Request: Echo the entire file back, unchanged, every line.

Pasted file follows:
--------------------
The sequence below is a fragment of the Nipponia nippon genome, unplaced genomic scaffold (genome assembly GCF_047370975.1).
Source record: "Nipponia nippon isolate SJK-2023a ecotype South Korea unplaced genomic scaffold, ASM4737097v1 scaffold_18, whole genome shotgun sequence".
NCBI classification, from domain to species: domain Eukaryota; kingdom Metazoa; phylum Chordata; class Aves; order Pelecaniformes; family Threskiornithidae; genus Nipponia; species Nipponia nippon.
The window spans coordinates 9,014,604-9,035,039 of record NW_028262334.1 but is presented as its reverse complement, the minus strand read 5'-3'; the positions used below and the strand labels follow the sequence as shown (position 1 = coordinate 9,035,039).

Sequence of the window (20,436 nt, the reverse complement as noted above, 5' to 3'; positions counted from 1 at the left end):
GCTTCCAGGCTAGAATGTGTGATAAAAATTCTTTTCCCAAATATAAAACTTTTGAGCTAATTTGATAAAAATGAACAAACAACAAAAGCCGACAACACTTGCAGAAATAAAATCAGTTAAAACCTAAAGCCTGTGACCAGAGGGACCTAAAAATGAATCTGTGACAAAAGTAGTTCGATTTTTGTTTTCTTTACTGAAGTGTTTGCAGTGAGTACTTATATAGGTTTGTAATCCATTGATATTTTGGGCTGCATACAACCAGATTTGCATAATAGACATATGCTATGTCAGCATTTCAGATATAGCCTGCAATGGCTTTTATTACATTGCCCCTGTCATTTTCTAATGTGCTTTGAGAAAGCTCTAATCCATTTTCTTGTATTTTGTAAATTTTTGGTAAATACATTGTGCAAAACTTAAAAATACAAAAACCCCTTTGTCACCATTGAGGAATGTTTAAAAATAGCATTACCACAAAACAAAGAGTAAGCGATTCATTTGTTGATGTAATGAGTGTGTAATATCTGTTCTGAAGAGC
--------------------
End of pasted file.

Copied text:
The sequence below is a fragment of the Nipponia nippon genome, unplaced genomic scaffold (genome assembly GCF_047370975.1).
Source record: "Nipponia nippon isolate SJK-2023a ecotype South Korea unplaced genomic scaffold, ASM4737097v1 scaffold_18, whole genome shotgun sequence".
NCBI classification, from domain to species: domain Eukaryota; kingdom Metazoa; phylum Chordata; class Aves; order Pelecaniformes; family Threskiornithidae; genus Nipponia; species Nipponia nippon.
The window spans coordinates 9,014,604-9,035,039 of record NW_028262334.1 but is presented as its reverse complement, the minus strand read 5'-3'; the positions used below and the strand labels follow the sequence as shown (position 1 = coordinate 9,035,039).

Sequence of the window (20,436 nt, the reverse complement as noted above, 5' to 3'; positions counted from 1 at the left end):
GCTTCCAGGCTAGAATGTGTGATAAAAATTCTTTTCCCAAATATAAAACTTTTGAGCTAATTTGATAAAAATGAACAAACAACAAAAGCCGACAACACTTGCAGAAATAAAATCAGTTAAAACCTAAAGCCTGTGACCAGAGGGACCTAAAAATGAATCTGTGACAAAAGTAGTTCGATTTTTGTTTTCTTTACTGAAGTGTTTGCAGTGAGTACTTATATAGGTTTGTAATCCATTGATATTTTGGGCTGCATACAACCAGATTTGCATAATAGACATATGCTATGTCAGCATTTCAGATATAGCCTGCAATGGCTTTTATTACATTGCCCCTGTCATTTTCTAATGTGCTTTGAGAAAGCTCTAATCCATTTTCTTGTATTTTGTAAATTTTTGGTAAATACATTGTGCAAAACTTAAAAATACAAAAACCCCTTTGTCACCATTGAGGAATGTTTAAAAATAGCATTACCACAAAACAAAGAGTAAGCGATTCATTTGTTGATGTAATGAGTGTGTAATATCTGTTCTGAAGAGC